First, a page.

Reporting child abuse
11 July 2014, 15:06
Child abuse in Kenya has recorded a tremendous increase in the recent past.
Child Rights are enshrined in the Constitution of Kenya under Bill of Rights chapter four, article 53 in the Children Act of 2001, not forgetting that international laws on children (African charter on the rights and welfare of children) domesticated in our laws and United Nations child rights conventions UNCRC (1989)) that Kenya ratified in 1990.
All these legal instruments fundamentally protect the rights of children under four main categories namely Survival rights, Development rights, Protection rights and Participation rights.
When a child has been physically, sexually and emotionally abused, the child has a provision to report to the state, the primarily duty holder, to act in best interest of the child in a process that is aimed at restoring the rights of the child.
Child custody and maintenance are also areas that if not well administered might lead to violation of children rights.
Kenya runs a child hotline number, 116, that is managed by Childline Kenya and which is a toll free number meant to respond to cases of child abuse (child Rights Protection services) ranging from tell-counseling, child information hub and referral services.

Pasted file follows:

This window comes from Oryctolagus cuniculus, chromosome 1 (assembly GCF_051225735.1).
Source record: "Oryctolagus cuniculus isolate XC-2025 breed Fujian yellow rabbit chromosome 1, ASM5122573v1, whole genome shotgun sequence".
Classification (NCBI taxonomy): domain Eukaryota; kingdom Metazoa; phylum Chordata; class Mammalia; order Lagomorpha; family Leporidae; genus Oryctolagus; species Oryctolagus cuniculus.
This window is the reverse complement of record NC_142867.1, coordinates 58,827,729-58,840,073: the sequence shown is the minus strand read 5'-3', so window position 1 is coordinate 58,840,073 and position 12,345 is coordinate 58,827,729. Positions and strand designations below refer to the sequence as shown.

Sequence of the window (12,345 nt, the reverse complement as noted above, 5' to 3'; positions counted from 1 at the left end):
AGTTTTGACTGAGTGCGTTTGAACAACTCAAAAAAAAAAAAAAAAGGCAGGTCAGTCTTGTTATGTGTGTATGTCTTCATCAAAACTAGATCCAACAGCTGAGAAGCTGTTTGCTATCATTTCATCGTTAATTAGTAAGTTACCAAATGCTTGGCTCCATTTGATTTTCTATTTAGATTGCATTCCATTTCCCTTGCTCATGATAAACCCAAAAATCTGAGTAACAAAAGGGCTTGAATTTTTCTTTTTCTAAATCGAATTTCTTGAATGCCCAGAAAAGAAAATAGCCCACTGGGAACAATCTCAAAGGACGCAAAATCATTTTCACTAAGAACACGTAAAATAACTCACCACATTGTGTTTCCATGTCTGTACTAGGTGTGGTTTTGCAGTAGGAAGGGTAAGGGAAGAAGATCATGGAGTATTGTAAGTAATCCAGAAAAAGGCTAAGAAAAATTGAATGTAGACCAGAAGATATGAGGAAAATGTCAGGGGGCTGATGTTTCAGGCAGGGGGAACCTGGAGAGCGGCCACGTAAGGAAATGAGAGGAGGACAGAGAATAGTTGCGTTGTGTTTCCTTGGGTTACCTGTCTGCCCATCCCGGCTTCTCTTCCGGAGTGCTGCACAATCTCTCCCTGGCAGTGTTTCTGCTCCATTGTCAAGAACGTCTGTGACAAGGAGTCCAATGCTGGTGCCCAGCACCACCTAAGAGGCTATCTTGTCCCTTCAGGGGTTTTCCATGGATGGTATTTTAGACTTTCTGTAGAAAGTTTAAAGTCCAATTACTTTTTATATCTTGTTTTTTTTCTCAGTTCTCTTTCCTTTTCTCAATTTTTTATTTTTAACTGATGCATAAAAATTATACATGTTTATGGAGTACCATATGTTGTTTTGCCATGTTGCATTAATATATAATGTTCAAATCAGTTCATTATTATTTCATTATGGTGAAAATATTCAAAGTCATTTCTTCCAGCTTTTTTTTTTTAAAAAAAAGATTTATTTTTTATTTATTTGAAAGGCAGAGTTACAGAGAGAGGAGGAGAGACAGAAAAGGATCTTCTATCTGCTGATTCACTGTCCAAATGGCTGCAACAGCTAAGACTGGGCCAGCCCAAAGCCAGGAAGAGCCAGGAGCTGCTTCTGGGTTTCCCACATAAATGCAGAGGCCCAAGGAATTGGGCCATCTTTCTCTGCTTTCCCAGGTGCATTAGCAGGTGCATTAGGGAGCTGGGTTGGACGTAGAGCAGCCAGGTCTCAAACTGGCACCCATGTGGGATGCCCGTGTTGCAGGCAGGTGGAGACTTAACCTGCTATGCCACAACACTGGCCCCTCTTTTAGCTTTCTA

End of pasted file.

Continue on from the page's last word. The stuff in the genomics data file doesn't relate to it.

The helpline offers a platform for support to abused children; they are guided on how to handle cases of abuse, counseled by professional counselors, referred to competent agencies like children Officers under the Department of children services, police services, children Court information and psychosocial services.
When child abuse occurs, a child, guardian, parent, concerned adult or neighbour has a duty to report it to the child helpline number 116 to receive guidance on what to do.
However, many cases go unreported and therefore perpetrators of child abuse go scot free.
Depending on the nature of abuse, the child’s interest is paramount, and therefore all law enforcement agencies must act.
There are many cases of child labour, early/forced marriage, Female Genital Mutilation perpetuated by retrogressive cultural practices which are also considered as child abuse.
When a child’s rights are contravened or violated, it is considered an abuse; it is the duty of everybody to report abuse cases.
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